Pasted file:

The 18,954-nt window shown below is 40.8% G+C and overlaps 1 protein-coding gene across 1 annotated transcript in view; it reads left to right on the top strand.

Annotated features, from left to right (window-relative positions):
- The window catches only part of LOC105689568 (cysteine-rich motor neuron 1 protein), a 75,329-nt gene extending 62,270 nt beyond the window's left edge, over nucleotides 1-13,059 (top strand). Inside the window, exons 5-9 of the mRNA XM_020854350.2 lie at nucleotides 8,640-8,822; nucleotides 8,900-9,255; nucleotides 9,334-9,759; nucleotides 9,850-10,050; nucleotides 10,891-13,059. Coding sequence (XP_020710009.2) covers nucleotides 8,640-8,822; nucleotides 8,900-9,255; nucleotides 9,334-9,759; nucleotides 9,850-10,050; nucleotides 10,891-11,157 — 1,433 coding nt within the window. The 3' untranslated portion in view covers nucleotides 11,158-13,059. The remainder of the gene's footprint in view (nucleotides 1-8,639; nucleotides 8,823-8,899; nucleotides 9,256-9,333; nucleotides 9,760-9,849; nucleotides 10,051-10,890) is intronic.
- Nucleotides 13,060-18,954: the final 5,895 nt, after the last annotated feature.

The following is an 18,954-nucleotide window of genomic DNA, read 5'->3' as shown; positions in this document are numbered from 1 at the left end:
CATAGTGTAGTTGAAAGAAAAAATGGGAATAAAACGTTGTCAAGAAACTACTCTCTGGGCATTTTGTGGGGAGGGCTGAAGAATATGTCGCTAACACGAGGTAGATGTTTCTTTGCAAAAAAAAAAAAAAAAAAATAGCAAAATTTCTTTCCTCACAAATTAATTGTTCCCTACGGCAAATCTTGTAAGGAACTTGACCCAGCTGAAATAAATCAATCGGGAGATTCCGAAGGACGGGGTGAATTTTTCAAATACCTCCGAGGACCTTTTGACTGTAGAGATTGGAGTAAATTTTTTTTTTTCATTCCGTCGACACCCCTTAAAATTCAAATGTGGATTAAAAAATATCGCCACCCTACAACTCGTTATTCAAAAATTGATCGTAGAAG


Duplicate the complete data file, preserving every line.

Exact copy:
The 18,954-nt window shown below is 40.8% G+C and overlaps 1 protein-coding gene across 1 annotated transcript in view; it reads left to right on the top strand.

Annotated features, from left to right (window-relative positions):
- The window catches only part of LOC105689568 (cysteine-rich motor neuron 1 protein), a 75,329-nt gene extending 62,270 nt beyond the window's left edge, over nucleotides 1-13,059 (top strand). Inside the window, exons 5-9 of the mRNA XM_020854350.2 lie at nucleotides 8,640-8,822; nucleotides 8,900-9,255; nucleotides 9,334-9,759; nucleotides 9,850-10,050; nucleotides 10,891-13,059. Coding sequence (XP_020710009.2) covers nucleotides 8,640-8,822; nucleotides 8,900-9,255; nucleotides 9,334-9,759; nucleotides 9,850-10,050; nucleotides 10,891-11,157 — 1,433 coding nt within the window. The 3' untranslated portion in view covers nucleotides 11,158-13,059. The remainder of the gene's footprint in view (nucleotides 1-8,639; nucleotides 8,823-8,899; nucleotides 9,256-9,333; nucleotides 9,760-9,849; nucleotides 10,051-10,890) is intronic.
- Nucleotides 13,060-18,954: the final 5,895 nt, after the last annotated feature.

The following is an 18,954-nucleotide window of genomic DNA, read 5'->3' as shown; positions in this document are numbered from 1 at the left end:
CATAGTGTAGTTGAAAGAAAAAATGGGAATAAAACGTTGTCAAGAAACTACTCTCTGGGCATTTTGTGGGGAGGGCTGAAGAATATGTCGCTAACACGAGGTAGATGTTTCTTTGCAAAAAAAAAAAAAAAAAAATAGCAAAATTTCTTTCCTCACAAATTAATTGTTCCCTACGGCAAATCTTGTAAGGAACTTGACCCAGCTGAAATAAATCAATCGGGAGATTCCGAAGGACGGGGTGAATTTTTCAAATACCTCCGAGGACCTTTTGACTGTAGAGATTGGAGTAAATTTTTTTTTTTCATTCCGTCGACACCCCTTAAAATTCAAATGTGGATTAAAAAATATCGCCACCCTACAACTCGTTATTCAAAAATTGATCGTAGAAG